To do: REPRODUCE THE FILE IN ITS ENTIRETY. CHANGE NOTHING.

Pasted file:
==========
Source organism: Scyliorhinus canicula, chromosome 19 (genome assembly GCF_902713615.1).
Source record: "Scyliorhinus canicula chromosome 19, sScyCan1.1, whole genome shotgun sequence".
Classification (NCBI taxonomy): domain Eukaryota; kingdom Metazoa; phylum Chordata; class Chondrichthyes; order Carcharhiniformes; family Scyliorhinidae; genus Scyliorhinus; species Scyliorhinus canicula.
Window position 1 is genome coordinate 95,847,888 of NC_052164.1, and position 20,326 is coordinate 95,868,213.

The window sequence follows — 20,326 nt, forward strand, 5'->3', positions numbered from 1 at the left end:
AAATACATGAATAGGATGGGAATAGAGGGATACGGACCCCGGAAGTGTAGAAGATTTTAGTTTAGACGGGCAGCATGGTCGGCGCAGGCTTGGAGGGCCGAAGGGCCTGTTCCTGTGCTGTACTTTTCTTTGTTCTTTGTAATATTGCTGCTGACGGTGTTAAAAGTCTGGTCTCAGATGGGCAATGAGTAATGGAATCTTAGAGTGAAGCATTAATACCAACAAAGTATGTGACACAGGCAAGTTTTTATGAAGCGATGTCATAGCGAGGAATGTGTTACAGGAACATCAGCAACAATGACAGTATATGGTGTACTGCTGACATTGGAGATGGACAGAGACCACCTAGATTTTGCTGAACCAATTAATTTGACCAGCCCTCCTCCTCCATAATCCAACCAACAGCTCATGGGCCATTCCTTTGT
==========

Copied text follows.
Source organism: Scyliorhinus canicula, chromosome 19 (genome assembly GCF_902713615.1).
Source record: "Scyliorhinus canicula chromosome 19, sScyCan1.1, whole genome shotgun sequence".
Classification (NCBI taxonomy): domain Eukaryota; kingdom Metazoa; phylum Chordata; class Chondrichthyes; order Carcharhiniformes; family Scyliorhinidae; genus Scyliorhinus; species Scyliorhinus canicula.
Window position 1 is genome coordinate 95,847,888 of NC_052164.1, and position 20,326 is coordinate 95,868,213.

The window sequence follows — 20,326 nt, forward strand, 5'->3', positions numbered from 1 at the left end:
AAATACATGAATAGGATGGGAATAGAGGGATACGGACCCCGGAAGTGTAGAAGATTTTAGTTTAGACGGGCAGCATGGTCGGCGCAGGCTTGGAGGGCCGAAGGGCCTGTTCCTGTGCTGTACTTTTCTTTGTTCTTTGTAATATTGCTGCTGACGGTGTTAAAAGTCTGGTCTCAGATGGGCAATGAGTAATGGAATCTTAGAGTGAAGCATTAATACCAACAAAGTATGTGACACAGGCAAGTTTTTATGAAGCGATGTCATAGCGAGGAATGTGTTACAGGAACATCAGCAACAATGACAGTATATGGTGTACTGCTGACATTGGAGATGGACAGAGACCACCTAGATTTTGCTGAACCAATTAATTTGACCAGCCCTCCTCCTCCATAATCCAACCAACAGCTCATGGGCCATTCCTTTGT